The American Society for Aesthetic Plastic Surgery provides a list of questions for patients traveling abroad that are also applicable for other treatments:
- Am I a good candidate for this procedure?
- What will be expected of me to get the best results?
- What is the length of the recovery period, and what kind of recovery help will I need?
- Will I need to take time off work for my recovery? If so, for how long?
- Are there alternative procedures I could consider? What are their pros and cons?
- Who on your staff will be performing my procedure and what are their qualifications?
- Do the key personnel at the surgeon’s office and in the operating room speak my language of choice?
- What risks and complications are associated with my procedure and how are they handled?
- Is there an acute care hospital nearby if complications should arise? Is it a fully licensed, modern facility (for patients having surgery at an ambulatory surgery center)?
Additional questions to consider include:
- Is there an increased risk of combining travel with the surgery/treatment and, if so, how will the risks be mitigated?
- What are my rights and responsibilities as a patient? Can I review in advance any consent forms that I will need to sign onsite?
- What happens if there is a complication and what will be the additional cost, if any.
- What happens if something goes wrong and I choose to seek legal redress? Where can I review information about my legal rights and options?
- How will my private healthcare information be safeguarded?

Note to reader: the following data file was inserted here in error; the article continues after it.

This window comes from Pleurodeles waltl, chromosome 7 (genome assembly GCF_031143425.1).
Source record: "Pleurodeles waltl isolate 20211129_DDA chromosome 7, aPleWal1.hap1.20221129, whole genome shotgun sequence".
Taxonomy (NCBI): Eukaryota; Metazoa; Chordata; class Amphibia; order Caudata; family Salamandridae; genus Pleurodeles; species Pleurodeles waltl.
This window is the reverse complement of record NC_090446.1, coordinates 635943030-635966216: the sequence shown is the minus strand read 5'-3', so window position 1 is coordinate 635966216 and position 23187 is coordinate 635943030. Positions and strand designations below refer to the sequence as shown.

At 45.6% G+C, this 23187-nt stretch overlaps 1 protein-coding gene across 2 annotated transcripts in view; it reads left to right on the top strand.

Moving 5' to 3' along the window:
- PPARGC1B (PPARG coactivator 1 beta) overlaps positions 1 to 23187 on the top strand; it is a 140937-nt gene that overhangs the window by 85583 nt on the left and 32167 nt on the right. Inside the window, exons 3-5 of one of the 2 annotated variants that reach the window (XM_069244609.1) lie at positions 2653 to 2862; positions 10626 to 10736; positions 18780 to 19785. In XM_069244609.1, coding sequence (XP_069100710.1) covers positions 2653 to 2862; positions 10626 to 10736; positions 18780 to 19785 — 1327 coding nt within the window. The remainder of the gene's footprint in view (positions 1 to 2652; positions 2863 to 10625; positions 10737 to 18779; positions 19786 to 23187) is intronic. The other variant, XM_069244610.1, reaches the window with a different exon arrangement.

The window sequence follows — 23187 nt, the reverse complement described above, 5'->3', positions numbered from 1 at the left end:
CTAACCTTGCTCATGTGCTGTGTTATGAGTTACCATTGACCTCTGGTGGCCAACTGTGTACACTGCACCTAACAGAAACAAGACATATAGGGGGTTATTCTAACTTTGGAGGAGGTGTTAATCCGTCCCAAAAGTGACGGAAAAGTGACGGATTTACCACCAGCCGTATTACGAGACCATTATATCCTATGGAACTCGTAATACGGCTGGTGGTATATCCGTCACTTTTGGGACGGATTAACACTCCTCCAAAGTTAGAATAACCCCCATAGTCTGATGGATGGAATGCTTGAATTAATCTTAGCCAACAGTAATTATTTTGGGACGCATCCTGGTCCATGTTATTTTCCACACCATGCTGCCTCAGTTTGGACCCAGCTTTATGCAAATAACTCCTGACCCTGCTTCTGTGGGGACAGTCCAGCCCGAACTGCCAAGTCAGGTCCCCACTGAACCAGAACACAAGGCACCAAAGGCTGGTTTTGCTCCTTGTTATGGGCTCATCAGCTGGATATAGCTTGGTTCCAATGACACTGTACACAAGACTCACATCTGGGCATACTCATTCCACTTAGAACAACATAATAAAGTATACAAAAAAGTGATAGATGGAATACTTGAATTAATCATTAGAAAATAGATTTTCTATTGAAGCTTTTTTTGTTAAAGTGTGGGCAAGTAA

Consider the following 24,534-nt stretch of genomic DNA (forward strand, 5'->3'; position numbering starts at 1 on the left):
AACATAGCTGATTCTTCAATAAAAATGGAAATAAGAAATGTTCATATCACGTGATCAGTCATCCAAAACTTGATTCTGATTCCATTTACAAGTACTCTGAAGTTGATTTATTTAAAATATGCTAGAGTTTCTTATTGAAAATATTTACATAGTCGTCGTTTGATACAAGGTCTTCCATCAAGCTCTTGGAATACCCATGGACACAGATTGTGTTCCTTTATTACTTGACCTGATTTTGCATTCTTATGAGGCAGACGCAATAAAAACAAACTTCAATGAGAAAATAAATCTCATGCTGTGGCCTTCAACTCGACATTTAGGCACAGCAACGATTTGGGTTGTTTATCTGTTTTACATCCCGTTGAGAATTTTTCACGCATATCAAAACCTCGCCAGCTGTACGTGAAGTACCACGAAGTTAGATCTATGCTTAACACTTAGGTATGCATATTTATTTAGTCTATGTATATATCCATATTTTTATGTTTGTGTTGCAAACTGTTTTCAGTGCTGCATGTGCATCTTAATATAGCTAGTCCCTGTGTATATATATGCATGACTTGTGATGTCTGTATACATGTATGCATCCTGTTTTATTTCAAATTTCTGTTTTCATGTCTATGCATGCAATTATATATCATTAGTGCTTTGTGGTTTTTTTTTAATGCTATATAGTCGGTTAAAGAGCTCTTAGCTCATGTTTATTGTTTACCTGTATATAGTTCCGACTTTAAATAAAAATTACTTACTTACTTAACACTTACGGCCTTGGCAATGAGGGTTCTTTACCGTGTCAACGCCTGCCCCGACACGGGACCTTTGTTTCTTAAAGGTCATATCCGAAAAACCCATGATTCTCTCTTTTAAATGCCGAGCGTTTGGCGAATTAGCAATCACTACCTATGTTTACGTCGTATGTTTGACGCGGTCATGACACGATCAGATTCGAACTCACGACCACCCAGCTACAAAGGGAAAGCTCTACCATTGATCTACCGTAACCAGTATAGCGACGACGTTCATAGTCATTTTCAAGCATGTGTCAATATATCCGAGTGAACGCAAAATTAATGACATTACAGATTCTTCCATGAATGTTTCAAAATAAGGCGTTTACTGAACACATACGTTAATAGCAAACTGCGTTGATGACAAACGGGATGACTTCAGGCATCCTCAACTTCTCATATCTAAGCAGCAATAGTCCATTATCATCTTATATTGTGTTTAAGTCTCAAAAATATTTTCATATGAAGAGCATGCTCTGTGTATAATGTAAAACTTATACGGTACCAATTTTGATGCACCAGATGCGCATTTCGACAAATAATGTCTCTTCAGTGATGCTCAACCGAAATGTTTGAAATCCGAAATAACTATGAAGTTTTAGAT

If you feel the physician is having difficulty understanding you or you have a gut feeling the he or she is not the right doctor for your needs, say so. You should never feel pressured to proceed with your treatment unless you are comfortable with the competence and character of the destination physician.
Finally, you will also want to address questions regarding travel logistics with the appropriate hospital or clinic staff (often this will be international patient department or a dedicated call center). For example:
- Who will pick me up at the airport?
- Should I bring a companion?
- Do I have to obtain a visa?
- What accommodation options do you recommend and are they experienced handling patients recovering from my condition?
- Ensure language and culture barriers will not be an issue
It is important to ascertain if language and/or cultural barriers might be an issue during your medical trip. The Global Healthcare Accreditation (GHA) Program standards mandate that patients’ cultural values are taken into account when developing a care plan and that patients are properly informed on all aspects of their care plan in their language of choice. Numerous studies have shown a strong correlation between language barriers and a poor patient experience and even bad healthcare outcomes. There is also evidence that cultural competency improves the quality of healthcare for patients.